Saturday, March 6th, 2021

O Shopper Columns


This year, Thanksgiving will be different for my family. For the past 26 years, we've gathered at the home of my brother, Chris, and his wife, Robin, for a traditional Thanksgiving feast. Everyone brought a dish or two, and given the prep time, the actual dining always ended far too soon. Drunk on turkey, gravy, and stuffing- not to mention desserts- we'd then plop down in the family room where we'd fight the urge to nap. Some were more valiant than others in that struggle. For the majority who prevailed, there followed an afternoon of sharing memories, laughs, and the latest news about family and friends.

This Thanksgiving will be Chris and Robin's first as empty-nesters. My niece, Sydney, married this past summer and will spend the holiday with her husband's family in Maryland. My nephew, Nick, moved to Hollywood in August and won't be home until Christmas. Given these changes, we've decided to forgo a Thanksgiving dinner at home and opt for eating out.

Those aren't the only changes. For the past nine years, my partner, Carey, and I have enjoyed a second Thanksgiving dinner with his adopted "Virginia Mom and Pop" in Seaford. (Yes, we have stuffed ourselves silly twice each Thanksgiving since 2010. But if you tasted his "Mom's" cooking, you'd not only forgive our gluttony, you'd envy us.) Because "Mom" is dealing with severe back issues, she is unable to cook and host Thanksgiving this year.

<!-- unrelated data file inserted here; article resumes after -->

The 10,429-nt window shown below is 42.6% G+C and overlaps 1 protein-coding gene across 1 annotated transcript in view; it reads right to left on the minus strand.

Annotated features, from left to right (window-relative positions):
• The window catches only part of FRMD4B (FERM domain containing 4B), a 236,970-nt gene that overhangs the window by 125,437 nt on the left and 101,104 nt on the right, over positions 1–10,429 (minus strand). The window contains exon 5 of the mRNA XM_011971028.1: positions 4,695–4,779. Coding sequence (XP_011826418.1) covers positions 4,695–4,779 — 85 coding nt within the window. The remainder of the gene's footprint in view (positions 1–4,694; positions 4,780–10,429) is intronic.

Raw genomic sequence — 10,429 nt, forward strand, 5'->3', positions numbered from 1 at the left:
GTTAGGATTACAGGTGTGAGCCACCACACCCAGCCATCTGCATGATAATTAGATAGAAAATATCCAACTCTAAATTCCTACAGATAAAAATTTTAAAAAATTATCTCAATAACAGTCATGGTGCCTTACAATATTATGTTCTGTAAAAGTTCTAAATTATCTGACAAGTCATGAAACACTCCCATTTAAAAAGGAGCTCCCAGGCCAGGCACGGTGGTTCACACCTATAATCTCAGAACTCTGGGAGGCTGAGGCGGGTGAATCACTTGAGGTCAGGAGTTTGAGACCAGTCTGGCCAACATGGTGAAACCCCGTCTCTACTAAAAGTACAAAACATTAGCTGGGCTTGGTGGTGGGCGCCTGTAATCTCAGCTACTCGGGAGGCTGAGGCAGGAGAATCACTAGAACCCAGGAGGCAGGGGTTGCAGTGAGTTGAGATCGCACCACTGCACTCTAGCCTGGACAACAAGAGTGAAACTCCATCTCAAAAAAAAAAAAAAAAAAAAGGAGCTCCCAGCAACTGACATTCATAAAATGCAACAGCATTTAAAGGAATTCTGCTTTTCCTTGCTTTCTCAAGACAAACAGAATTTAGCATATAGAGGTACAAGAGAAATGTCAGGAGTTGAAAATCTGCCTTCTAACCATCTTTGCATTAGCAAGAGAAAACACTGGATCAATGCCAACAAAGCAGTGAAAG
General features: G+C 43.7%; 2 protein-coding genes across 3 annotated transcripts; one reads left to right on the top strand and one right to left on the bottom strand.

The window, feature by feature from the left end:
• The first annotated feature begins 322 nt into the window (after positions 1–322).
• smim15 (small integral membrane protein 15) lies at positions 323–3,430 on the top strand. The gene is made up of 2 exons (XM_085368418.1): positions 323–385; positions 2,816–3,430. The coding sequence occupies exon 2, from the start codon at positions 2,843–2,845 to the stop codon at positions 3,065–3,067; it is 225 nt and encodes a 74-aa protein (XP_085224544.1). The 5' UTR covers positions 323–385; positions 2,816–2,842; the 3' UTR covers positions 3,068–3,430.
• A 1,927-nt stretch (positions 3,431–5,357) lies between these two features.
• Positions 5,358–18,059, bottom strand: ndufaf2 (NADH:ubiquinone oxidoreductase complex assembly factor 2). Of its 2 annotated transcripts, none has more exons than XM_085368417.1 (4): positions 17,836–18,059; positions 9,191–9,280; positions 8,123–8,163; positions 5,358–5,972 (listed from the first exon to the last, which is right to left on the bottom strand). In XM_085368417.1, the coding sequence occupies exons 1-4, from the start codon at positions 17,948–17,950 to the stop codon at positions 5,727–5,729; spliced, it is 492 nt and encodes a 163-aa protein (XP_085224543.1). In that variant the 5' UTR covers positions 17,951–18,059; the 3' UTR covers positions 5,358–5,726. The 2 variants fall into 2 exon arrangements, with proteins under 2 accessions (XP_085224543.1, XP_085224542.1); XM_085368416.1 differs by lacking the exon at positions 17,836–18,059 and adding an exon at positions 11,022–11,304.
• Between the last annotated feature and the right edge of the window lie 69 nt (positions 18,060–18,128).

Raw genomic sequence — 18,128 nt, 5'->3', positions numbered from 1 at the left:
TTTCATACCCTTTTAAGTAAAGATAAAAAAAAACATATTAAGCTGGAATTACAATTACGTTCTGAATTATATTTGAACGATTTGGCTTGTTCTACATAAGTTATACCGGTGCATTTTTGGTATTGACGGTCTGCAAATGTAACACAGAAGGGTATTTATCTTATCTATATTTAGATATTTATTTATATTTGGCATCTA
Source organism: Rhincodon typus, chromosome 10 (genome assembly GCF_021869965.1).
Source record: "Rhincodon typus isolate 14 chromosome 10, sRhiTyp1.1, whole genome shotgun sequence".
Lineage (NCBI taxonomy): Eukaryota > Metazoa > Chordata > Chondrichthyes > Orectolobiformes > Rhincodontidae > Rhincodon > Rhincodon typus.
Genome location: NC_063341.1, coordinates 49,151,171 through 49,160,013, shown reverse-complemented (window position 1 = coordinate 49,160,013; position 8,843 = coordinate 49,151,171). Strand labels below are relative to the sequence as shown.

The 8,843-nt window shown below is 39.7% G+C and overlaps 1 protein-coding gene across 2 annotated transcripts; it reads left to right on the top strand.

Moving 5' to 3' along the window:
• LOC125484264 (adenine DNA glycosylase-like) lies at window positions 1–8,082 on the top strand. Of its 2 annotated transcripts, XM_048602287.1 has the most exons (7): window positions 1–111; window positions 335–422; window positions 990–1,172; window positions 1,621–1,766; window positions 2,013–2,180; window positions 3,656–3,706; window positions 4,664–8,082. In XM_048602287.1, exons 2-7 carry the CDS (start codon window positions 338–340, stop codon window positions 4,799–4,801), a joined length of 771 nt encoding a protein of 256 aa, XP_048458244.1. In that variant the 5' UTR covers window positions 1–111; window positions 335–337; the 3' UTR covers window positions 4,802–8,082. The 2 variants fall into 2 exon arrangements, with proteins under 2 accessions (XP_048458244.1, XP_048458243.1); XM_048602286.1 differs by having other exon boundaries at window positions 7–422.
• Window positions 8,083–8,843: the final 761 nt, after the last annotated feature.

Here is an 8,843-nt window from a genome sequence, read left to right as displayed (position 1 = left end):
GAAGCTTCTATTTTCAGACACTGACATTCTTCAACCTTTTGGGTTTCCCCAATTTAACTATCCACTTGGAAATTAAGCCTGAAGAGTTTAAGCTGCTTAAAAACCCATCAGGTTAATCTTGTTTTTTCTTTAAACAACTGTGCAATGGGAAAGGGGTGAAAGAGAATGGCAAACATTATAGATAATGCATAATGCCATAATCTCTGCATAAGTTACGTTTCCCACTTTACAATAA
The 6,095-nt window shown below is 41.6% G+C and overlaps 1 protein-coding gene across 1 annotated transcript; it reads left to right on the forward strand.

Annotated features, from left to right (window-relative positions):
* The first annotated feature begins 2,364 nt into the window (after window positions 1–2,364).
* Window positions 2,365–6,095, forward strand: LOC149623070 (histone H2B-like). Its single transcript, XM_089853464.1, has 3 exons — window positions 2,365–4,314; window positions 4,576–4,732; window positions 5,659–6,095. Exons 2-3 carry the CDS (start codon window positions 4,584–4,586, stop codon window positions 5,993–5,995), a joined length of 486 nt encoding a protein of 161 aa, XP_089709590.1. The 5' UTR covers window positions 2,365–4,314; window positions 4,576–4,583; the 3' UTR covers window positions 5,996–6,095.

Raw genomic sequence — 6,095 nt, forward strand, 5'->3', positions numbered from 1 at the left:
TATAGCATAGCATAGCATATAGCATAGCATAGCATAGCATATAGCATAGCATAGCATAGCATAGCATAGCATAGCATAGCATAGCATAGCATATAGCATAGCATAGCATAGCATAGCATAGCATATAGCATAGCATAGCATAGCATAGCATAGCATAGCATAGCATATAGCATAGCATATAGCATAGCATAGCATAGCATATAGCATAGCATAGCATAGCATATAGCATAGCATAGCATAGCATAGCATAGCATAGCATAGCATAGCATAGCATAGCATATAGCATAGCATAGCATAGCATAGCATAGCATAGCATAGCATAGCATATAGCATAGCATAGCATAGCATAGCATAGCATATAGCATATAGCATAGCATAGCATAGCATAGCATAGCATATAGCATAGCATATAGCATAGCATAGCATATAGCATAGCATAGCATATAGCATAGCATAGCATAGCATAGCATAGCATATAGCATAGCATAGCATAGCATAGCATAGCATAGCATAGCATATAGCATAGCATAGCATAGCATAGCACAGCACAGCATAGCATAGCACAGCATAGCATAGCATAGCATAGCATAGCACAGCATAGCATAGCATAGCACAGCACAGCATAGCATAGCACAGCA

"...But sometime it will be the last time.
The same old things
will never be the same again."

And so, our Thanksgivings are undergoing permanent changes. In the past, this holiday has had its share of stresses related to cooking, arriving on time, and navigating the dangerous shoals of political conversations, but for the most part, it has been joyous. The realization that future Thanksgivings will be very different tinges this year's observance with a bit of sadness.

And yet, if I'm clear-eyed, I have to admit that our Thanksgivings were always changing. Children were born; loved ones passed on; family members moved away. Thanksgiving celebrations may have remained the same for a handful of years, but then changes came, and we adapted our traditions.

In thinking upon these things, a song I once heard comes to mind. It begins by seeming to lament the monotony of "the same old things" that we do time after time, from day to day and year to year. It ends by stating a simple truth:

"...But sometime it will be the last time.
The same old things will never be the same again."

That simple fact could serve as a wake-up call to those wishing to be woke. The ever-changing reality of life makes each Thanksgiving- each holiday- unique from all others. And perhaps the transitory nature of life as now we know it is reason enough to be thankful for the present and to be glad.

Rob Lauer is an award-winning, nationally-produced and published playwright with over 35 years of experience in the entertainment industry. His national credits include production work for MGA Films, Time/Warner TV, The Learning Channel and The History Channel. Locally, Rob has been producing, directing and hosting three TV series for PCTV (the City of Portsmouth’s official channel) since 2011.